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  1. #1
    cliveh's Avatar
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    Cinematography Today

    I am very disillusioned with films produced today, as they contain so much CGI and assembled cuts/sound bites that they often lack any real integrity. Does anybody want to discuss the still images of Andrei Tarkovsky within his films? My favorite is Stalker, as I love the way he uses composition and subtle fast frame techniques in such a poetic style. For instance the images of the dog next to the man lying next to water in Stalker are fantastic.

    “The contemplation of things as they are, without error or confusion, without substitution or imposture, is in itself a nobler thing than a whole harvest of invention”

    Francis Bacon

  2. #2

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    I have not been to see any films for at least the past 10-15 years (With exception to the 'Kings Speech'). There is not a lot they can much about with there.

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    Cinematography Today

    Quote Originally Posted by cliveh View Post
    For instance the images of the dog next to the man lying next to water in Stalker are fantastic.
    Haha I like when the phone rings ;-)

    I think there is still good crap out there. Tarkovsky was not exactly mainstream, even in Europe.

    Let me think who is visually stunning without a lit of junk. I have had too much wine tonite to dig names out of my brain.

  4. #4
    Slixtiesix's Avatar
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    I prefer films and tv series from the late 80s and early 90s. I like the serenity and tranquility of most of them plus many had a moral/pedagogical approach. Today everything is about sex and crime, action and cheap entertainment, but very shallow after all.
    There are still some jewels though...

  5. #5
    AgX
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    I haven't seen enough of Tarkovsky to comment on his films. But concerning the thread title I must say that I get offended by the shacky camera style. Actually it makes me sick.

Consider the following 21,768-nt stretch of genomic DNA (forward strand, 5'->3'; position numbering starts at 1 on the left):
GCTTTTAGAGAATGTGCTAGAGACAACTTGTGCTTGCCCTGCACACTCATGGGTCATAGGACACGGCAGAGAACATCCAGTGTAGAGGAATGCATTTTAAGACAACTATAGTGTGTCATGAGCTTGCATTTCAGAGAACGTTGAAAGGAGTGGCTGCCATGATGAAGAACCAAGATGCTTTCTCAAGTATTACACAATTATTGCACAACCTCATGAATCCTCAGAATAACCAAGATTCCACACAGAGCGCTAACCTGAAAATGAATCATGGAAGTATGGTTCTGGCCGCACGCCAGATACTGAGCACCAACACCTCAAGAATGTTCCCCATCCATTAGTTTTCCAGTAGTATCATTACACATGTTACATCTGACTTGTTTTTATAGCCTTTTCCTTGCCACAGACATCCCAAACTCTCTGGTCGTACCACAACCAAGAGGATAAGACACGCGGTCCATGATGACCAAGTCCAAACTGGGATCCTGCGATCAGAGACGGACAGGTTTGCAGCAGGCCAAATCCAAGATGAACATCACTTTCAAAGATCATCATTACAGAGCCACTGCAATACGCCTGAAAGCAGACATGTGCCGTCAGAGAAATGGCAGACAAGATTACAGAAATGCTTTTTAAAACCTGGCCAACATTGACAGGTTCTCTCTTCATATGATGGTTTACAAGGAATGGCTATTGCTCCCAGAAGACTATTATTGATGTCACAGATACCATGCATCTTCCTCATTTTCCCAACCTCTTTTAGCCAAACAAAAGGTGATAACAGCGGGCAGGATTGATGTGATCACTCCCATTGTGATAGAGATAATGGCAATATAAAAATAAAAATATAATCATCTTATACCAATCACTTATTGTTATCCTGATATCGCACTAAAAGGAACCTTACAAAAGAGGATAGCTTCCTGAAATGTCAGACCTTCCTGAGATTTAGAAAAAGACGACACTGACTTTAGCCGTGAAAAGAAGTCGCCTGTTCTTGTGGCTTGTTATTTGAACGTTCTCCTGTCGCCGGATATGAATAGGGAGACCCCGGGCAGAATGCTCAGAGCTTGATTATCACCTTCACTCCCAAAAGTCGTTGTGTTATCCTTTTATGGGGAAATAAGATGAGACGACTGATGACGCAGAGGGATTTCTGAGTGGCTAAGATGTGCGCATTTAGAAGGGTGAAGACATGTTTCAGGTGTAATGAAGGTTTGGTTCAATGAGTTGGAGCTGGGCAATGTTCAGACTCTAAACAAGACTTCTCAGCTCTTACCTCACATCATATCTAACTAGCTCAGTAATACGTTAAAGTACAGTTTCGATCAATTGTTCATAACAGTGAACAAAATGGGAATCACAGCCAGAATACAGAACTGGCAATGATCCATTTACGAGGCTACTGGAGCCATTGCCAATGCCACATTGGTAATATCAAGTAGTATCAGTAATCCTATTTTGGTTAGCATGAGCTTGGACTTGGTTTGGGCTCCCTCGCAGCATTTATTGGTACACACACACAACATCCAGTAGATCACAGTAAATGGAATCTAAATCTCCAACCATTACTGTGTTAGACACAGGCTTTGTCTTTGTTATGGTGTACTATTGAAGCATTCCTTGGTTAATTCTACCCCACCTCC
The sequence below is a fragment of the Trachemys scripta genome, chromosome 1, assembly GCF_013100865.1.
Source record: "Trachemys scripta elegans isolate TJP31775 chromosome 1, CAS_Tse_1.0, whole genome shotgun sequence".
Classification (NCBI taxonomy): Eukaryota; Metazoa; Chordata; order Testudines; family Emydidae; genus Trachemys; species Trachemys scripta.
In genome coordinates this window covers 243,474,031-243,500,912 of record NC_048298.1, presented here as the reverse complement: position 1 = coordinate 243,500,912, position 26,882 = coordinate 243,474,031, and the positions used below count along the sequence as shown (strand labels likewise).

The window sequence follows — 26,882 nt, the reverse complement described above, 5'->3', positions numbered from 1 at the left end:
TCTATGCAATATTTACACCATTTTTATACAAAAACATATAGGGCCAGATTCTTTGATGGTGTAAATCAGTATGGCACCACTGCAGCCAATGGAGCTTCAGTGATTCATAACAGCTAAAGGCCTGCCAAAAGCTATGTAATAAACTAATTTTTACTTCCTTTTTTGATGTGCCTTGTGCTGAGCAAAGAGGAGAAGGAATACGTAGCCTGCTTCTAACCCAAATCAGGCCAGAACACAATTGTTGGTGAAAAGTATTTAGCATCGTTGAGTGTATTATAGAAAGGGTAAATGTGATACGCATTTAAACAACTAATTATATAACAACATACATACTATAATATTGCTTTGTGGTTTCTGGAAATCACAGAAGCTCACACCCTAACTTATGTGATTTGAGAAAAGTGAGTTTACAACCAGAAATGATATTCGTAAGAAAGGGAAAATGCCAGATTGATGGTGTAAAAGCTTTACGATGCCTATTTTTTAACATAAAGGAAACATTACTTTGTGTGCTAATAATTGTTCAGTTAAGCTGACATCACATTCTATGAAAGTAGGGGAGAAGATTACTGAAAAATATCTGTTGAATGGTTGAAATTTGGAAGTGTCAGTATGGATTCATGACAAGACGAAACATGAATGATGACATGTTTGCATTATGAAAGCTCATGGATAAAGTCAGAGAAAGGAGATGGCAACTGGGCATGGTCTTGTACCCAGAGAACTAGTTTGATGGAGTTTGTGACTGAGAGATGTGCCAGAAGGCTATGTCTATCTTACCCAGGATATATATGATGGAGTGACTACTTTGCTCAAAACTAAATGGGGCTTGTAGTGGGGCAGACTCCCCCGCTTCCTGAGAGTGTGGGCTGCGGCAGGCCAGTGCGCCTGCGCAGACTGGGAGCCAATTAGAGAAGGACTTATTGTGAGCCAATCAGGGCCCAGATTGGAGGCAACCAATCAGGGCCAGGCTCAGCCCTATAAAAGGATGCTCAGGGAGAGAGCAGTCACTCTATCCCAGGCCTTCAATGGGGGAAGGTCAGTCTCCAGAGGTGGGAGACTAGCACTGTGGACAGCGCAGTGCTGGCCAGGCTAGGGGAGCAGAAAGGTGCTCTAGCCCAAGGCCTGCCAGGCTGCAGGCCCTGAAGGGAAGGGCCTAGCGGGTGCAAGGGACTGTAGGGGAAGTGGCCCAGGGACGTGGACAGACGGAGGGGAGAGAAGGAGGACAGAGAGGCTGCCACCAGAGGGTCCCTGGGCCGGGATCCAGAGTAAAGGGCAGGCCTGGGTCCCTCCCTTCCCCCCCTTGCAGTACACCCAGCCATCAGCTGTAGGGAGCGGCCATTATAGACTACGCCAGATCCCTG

There are scenes which demand a dynamic camera but to get the feeling that the camera-operator is a hybrid beetwen an ADHD-child and a Parkinson-syndrom patient is beyond what I can take.

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    Cinematography Today

    Not that Hal Hartley is comparable to tarkovsky, but they would both be in the same art house cinemas at the same time ;-) he is another director I admire from cinematographic perspective.

    Hartley had a real minimalist camera style. He liked to shoot everything with the same focal length lens - close to what we consider 'normal'. While he was a low budget indie director, I remember for one of his films he had a window and part of a wall removed so he could shoot from outside and not have to use a wide angle lens! He felt that changing focal lengths broke the connection to his storyline. As a dusclaimer, I guess another similarity between these two directors is that lost of folks find them pretentious and ponderous so YMMV :-)

  7. #7

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    think its all down 'partly' due to quality
    Have any of you watched your favourite films recently in HD?
    Some of mine that i have seen on the HD channels recently completely changed my mind about some scenes.
    Dont know if this is due to the graininess of the quality of the film, tv screen, or interference before,
    but 'feels' like they have lost something. Definitely doesn't have the same atmosphere

  8. #8
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    There's incredibly cinematography on TV. Boardwalk Empire is a great story but if you turned the volume off the visuals are still incredible, especially the last 2 seasons.

    I think there's still a lot of great work out there but the problem is there's even more garbage. The easy road has become so popular that it's accepted as a style now.

  9. #9
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    Quote Originally Posted by duparis00 View Post
    There's incredibly cinematography on TV. Boardwalk Empire is a great story but if you turned the volume off the visuals are still incredible, especially the last 2 seasons.

    I think there's still a lot of great work out there but the problem is there's even more garbage. The easy road has become so popular that it's accepted as a style now.
    Agreed, also, 12 years a slave, shot on film and just INCREDIBLE imagery and a powerful story. When watching I was convinced it must have been shot on film and when I finally looked it up, I was glad to be correct!

    See it!
    ~Stone | "...of course, that's just my opinion. I could be wrong." ~Dennis Miller



 

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